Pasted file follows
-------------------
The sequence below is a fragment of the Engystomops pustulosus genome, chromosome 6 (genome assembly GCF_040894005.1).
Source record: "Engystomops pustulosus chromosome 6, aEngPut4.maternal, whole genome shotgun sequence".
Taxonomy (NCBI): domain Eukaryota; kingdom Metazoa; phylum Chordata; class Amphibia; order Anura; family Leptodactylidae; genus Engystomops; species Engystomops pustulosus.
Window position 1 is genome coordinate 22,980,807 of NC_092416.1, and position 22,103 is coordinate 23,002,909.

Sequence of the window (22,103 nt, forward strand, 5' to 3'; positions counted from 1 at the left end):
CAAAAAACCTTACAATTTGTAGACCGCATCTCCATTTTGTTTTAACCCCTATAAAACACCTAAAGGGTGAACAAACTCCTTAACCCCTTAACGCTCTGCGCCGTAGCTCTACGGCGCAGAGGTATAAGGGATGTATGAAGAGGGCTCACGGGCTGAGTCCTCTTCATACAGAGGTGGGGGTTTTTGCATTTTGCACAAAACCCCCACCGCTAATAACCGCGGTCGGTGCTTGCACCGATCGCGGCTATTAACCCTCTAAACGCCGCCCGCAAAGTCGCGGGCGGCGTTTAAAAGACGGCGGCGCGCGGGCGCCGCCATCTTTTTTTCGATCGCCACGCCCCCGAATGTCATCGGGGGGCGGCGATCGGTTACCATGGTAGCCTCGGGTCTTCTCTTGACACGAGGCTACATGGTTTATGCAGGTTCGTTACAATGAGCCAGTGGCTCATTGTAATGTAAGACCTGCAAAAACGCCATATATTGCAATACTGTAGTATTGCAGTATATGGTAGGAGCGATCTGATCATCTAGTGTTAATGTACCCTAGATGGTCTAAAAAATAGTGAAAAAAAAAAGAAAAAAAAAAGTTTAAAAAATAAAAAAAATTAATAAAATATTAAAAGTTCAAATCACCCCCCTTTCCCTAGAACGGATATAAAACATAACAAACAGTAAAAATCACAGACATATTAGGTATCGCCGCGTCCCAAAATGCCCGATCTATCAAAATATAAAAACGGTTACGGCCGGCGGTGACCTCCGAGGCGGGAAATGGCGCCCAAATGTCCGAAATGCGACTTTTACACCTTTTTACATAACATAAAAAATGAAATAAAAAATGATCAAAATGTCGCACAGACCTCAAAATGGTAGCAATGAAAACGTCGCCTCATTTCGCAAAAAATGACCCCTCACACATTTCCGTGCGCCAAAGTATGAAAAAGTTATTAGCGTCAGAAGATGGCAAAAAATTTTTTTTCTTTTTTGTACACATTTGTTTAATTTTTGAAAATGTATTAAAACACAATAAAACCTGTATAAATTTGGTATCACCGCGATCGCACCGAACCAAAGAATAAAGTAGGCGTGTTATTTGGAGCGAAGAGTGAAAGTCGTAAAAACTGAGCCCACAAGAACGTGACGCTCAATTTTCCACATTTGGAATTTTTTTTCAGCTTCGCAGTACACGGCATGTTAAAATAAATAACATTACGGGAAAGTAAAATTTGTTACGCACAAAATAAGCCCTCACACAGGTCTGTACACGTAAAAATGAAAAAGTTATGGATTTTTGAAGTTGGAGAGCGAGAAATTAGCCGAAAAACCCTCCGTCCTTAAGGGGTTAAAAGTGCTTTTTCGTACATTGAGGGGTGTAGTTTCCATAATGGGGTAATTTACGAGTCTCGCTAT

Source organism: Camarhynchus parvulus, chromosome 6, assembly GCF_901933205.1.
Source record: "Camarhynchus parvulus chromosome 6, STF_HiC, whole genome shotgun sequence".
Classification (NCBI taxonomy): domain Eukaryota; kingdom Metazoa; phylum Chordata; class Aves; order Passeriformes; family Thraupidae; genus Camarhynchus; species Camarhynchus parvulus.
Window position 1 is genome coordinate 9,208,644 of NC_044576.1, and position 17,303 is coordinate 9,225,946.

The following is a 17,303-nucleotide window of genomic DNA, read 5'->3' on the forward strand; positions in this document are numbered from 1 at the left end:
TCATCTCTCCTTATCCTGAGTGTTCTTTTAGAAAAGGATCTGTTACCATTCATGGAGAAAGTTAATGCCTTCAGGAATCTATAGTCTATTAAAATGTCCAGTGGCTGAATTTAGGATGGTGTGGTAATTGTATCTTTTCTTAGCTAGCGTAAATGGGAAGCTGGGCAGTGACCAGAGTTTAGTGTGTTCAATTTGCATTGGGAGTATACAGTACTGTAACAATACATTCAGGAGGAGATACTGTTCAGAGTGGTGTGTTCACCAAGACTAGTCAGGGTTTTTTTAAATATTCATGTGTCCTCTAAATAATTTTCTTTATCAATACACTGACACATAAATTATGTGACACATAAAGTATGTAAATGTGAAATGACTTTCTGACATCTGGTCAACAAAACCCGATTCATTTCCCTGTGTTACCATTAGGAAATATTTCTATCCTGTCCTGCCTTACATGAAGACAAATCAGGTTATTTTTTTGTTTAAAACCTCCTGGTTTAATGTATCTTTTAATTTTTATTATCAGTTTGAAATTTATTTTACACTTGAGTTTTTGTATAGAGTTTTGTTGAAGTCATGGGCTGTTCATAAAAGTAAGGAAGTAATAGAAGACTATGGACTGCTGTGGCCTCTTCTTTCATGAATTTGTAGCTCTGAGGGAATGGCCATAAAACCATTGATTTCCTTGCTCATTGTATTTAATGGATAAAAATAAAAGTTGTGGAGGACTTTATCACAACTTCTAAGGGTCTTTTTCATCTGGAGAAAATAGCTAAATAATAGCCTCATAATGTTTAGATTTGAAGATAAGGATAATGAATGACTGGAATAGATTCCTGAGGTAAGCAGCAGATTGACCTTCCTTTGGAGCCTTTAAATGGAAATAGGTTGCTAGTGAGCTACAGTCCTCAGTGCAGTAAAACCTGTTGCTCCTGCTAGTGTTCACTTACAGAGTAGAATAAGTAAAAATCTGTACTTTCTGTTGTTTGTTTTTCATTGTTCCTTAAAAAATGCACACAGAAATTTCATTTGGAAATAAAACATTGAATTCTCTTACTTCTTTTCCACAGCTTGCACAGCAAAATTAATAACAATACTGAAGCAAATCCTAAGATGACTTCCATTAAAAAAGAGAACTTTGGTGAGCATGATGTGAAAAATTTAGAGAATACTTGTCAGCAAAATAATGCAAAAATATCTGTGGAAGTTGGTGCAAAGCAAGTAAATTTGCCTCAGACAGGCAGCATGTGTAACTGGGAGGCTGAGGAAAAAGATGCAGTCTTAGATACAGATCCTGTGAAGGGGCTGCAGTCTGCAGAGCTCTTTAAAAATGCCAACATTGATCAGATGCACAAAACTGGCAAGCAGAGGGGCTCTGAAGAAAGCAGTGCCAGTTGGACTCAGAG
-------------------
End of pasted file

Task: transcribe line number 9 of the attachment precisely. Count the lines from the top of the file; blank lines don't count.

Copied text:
Classification (NCBI taxonomy): domain Eukaryota; kingdom Metazoa; phylum Chordata; class Aves; order Passeriformes; family Thraupidae; genus Camarhynchus; species Camarhynchus parvulus.